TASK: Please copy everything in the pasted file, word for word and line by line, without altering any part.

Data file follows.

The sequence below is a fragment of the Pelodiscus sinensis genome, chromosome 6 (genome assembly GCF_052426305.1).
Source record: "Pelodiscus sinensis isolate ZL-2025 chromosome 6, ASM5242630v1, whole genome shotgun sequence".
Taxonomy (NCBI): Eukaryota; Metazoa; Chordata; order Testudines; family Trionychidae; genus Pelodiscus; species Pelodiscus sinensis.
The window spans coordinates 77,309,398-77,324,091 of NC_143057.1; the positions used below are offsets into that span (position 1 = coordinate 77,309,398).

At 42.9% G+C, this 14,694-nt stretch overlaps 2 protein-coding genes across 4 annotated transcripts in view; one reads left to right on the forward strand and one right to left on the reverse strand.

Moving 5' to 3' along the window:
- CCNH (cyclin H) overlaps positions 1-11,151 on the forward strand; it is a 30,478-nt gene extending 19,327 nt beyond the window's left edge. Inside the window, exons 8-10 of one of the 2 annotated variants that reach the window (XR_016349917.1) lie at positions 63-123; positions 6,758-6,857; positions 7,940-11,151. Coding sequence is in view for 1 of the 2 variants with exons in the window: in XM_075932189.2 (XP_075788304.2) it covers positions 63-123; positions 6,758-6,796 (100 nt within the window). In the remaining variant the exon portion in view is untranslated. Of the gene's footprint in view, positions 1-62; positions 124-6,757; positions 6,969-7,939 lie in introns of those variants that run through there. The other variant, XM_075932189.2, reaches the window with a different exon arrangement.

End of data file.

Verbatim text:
The sequence below is a fragment of the Pelodiscus sinensis genome, chromosome 6 (genome assembly GCF_052426305.1).
Source record: "Pelodiscus sinensis isolate ZL-2025 chromosome 6, ASM5242630v1, whole genome shotgun sequence".
Taxonomy (NCBI): Eukaryota; Metazoa; Chordata; order Testudines; family Trionychidae; genus Pelodiscus; species Pelodiscus sinensis.
The window spans coordinates 77,309,398-77,324,091 of NC_143057.1; the positions used below are offsets into that span (position 1 = coordinate 77,309,398).

At 42.9% G+C, this 14,694-nt stretch overlaps 2 protein-coding genes across 4 annotated transcripts in view; one reads left to right on the forward strand and one right to left on the reverse strand.

Moving 5' to 3' along the window:
- CCNH (cyclin H) overlaps positions 1-11,151 on the forward strand; it is a 30,478-nt gene extending 19,327 nt beyond the window's left edge. Inside the window, exons 8-10 of one of the 2 annotated variants that reach the window (XR_016349917.1) lie at positions 63-123; positions 6,758-6,857; positions 7,940-11,151. Coding sequence is in view for 1 of the 2 variants with exons in the window: in XM_075932189.2 (XP_075788304.2) it covers positions 63-123; positions 6,758-6,796 (100 nt within the window). In the remaining variant the exon portion in view is untranslated. Of the gene's footprint in view, positions 1-62; positions 124-6,757; positions 6,969-7,939 lie in introns of those variants that run through there. The other variant, XM_075932189.2, reaches the window with a different exon arrangement.